A first computing device communicates with a second computing device. The first computing device can be any computing device, including a cell phone. The second computing device can be any computing device, including a server. Also, the first computing device may communicate indirectly with the second computing device via a third computing device. The third computing device can be any computing device including a desktop computer.

The first computing device receives a media file play schedule from the second computing device. The media file play schedule has information corresponding to names of media files, play times for the media files, and credits associated with playing the media files. If the first computing device does not have some of the media files listed in the media file play schedule, the first computing device downloads the required media files. A scheduling engine running on the first computing device activates a play engine according to the media file play schedule. The play engine is also running on the first computing device. The play engine prompts a user associated with the first computing device that a media file is ready to play. The play engine responds to a first user input by signaling an application running on the first computing device to play the media file. After the media file has played, the play engine displays a second prompt indicating to the user that they can earn credits if they push a button on the first computing device. The play engine then monitors for a second input from the user and based on this second input, the play engine can make an entry in a play history file. A method, such as a timer countdown, can be used to filter the second input from the user and approximate if the user was attentive to the playing of the first media file. The play history file can be sent to the second computing device. The user can earn credits if they watch or listen to the media file that gets played.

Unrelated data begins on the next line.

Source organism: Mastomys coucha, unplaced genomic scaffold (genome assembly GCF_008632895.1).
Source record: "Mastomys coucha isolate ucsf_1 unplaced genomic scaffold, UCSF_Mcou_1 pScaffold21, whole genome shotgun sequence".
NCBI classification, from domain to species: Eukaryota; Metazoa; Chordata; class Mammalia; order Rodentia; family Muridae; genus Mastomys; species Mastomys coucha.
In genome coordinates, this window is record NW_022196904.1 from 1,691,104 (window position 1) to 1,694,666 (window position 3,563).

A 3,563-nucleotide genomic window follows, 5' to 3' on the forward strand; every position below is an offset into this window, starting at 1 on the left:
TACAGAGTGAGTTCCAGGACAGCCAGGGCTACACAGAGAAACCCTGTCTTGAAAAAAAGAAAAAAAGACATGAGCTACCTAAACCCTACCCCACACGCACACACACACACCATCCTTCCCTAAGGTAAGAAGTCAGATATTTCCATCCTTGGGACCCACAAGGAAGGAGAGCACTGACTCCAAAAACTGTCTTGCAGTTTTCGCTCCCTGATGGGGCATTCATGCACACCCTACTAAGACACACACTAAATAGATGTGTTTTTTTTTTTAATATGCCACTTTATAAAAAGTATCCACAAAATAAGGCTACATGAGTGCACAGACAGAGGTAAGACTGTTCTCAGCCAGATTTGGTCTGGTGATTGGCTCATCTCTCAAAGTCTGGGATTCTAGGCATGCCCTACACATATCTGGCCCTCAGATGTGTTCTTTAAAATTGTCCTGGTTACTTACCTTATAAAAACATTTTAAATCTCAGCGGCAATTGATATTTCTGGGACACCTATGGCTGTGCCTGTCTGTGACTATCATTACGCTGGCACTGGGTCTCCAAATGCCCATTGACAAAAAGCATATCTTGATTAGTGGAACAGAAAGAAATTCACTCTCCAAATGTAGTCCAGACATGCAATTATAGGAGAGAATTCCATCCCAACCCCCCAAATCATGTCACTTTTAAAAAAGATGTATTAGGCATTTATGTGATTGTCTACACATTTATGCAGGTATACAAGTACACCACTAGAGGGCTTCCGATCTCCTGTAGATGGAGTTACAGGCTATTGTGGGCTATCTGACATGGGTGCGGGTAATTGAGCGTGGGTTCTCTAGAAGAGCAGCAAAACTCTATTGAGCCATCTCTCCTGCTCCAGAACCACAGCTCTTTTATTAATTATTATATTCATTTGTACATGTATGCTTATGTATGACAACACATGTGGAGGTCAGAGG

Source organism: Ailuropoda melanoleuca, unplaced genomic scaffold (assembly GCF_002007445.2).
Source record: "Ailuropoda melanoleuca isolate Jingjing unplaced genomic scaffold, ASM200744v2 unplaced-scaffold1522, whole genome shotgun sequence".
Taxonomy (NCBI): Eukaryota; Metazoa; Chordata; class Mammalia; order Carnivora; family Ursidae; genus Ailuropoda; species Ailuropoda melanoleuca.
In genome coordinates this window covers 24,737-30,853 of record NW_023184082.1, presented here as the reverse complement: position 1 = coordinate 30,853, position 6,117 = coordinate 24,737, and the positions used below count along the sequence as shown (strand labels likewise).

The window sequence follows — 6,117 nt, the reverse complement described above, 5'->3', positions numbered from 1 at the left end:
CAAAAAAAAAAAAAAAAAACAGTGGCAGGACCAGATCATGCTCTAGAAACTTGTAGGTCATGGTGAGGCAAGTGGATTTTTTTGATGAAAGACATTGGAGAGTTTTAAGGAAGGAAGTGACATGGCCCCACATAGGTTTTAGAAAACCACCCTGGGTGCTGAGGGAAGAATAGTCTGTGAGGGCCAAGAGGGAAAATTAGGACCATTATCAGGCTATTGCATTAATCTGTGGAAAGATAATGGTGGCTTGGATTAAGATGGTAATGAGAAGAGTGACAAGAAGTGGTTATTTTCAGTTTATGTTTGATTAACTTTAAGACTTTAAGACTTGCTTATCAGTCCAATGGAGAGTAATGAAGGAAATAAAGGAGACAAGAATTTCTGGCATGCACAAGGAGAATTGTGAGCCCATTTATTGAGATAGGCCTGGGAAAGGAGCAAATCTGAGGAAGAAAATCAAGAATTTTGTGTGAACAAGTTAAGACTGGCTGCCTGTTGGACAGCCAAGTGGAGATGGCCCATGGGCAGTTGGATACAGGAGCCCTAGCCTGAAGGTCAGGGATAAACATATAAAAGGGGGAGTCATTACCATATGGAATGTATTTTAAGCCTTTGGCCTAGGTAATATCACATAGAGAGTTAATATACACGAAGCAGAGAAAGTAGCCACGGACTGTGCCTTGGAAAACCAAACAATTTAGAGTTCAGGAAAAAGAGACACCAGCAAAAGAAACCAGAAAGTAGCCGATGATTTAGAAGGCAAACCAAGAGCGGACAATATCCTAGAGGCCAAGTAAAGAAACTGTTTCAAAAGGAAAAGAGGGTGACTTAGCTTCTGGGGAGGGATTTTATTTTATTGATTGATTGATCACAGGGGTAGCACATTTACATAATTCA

Other objects, features and advantages of the present invention will become apparent upon perusal of the following description in conjunction with the appended drawings

BRIEF DESCRIPTION OF THE DRAWINGS

The drawings constitute a part of this specification and include exemplary embodiments to the invention, which may be embodied in various forms. It is to be understood that in some instances various aspects of the invention may be shown exaggerated or enlarged to facilitate an understanding of the invention.

FIG. 1 illustrates an exemplary system for sending a play schedule and media files from a server to a first computing device. FIG. 1 also illustrates a play history sent from the first computing device to the server.

FIG. 2 illustrates an exemplary play schedule for media files and an exemplary play history.

FIG. 3 illustrates an exemplary system on a computing device for playing media files and recording user credits earned for playing the media files.